I’ve been reading Steve Krug’s excellent book about Web Usability called “Don’t Make Me Think” and it’s got lots of excellent info in it about how to make your pages achieve their objective more efficiently, and to also keep the user at...
I’ve been reading Steve Krug’s excellent book about Web Usability called “Don’t Make Me Think” and it’s got lots of excellent info in it about how to make your pages achieve their objective more efficiently, and to also keep the user at the other end happy as well.
One of the chapters is titled “Omit Needless Words”, and the whole premise of this chapter is about his observation about most words on pages just taking up space. He has a certain law that says removing half the words is actually a realistic goal, without losing anything of value. The idea is be ruthless with your sales copy.
Here are some of the benefits of getting rid of words that nobody is going to read:
It reduces the noise level of the page
It makes the useful content more prominent
It makes the pages shorter, allowing users to see more of each page at a glance without scrolling
The information on your page must be useful and straight to the point. People don’t have time to waste on text that waffles on.
While the saying “a page can never be too long, it can only be too boring” is true... I would still say in general a shorter page is better than a long page as a rule. But a lot can depend on the type of market, and also how much the product is selling for.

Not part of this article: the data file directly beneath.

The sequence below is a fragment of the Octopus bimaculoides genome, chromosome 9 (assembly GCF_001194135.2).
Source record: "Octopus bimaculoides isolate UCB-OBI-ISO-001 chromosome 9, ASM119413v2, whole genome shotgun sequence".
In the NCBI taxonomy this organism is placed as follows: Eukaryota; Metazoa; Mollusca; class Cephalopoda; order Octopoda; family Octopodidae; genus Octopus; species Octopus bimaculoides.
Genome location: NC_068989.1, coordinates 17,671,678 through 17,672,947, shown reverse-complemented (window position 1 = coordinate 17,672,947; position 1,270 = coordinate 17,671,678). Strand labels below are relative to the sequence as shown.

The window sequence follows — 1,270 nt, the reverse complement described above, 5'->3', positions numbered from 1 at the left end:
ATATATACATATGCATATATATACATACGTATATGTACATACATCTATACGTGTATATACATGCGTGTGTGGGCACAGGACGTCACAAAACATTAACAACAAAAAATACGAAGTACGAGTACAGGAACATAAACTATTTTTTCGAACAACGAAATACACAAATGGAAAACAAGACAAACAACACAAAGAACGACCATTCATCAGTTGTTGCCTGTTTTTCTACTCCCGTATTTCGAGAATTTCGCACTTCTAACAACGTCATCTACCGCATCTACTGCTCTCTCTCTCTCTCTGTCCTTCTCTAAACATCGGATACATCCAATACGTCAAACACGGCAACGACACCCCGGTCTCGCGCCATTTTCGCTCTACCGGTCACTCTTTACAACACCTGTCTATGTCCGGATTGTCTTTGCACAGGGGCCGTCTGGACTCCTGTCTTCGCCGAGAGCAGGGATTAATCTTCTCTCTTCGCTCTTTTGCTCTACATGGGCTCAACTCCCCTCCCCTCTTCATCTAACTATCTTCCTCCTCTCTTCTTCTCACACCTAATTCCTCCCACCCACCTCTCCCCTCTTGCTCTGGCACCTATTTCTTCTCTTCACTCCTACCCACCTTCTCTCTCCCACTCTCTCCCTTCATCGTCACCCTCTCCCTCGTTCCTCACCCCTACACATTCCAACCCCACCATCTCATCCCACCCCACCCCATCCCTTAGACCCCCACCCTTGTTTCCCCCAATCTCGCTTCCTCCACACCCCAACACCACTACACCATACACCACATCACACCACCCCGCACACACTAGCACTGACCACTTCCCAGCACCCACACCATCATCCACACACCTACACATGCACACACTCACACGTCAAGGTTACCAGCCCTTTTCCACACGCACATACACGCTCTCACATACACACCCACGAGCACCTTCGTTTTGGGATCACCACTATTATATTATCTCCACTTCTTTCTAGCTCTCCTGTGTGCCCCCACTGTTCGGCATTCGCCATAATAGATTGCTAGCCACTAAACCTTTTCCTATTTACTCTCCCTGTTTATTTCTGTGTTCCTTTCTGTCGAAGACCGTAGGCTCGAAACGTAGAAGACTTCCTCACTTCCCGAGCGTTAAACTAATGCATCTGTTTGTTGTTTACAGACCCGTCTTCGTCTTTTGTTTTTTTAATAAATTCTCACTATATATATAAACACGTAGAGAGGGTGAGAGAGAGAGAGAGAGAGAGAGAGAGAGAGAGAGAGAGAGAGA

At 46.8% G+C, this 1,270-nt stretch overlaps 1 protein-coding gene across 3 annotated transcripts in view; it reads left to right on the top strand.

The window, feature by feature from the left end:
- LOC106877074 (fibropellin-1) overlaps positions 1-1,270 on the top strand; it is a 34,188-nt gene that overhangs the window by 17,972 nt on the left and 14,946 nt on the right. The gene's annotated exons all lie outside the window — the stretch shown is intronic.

Obviously a $10,000 motorbike would need a lot more sales copy than a $17 e-book would.
But here’s an excellent example from the book where Steve condenses a 103 word paragraph into just 34 words, and still get the same message across
As you can see the original version is way too wordy and I’m sure I bored you to tears reading it out. But the edited version gets straight to the point and is super easy to read.
So now that I’ve made my point, the question is how can you write in a way that is succinct and not too wordy... the answer is by using the Hemingway Editor App.
The Hemingway App works points out:
Uses of passive voice
Phrases that have simpler alternatives
Sentences that are hard to read
Sentences that are very hard to read
It also works out what grade level the writing is, with the lower the grade the easier to understand.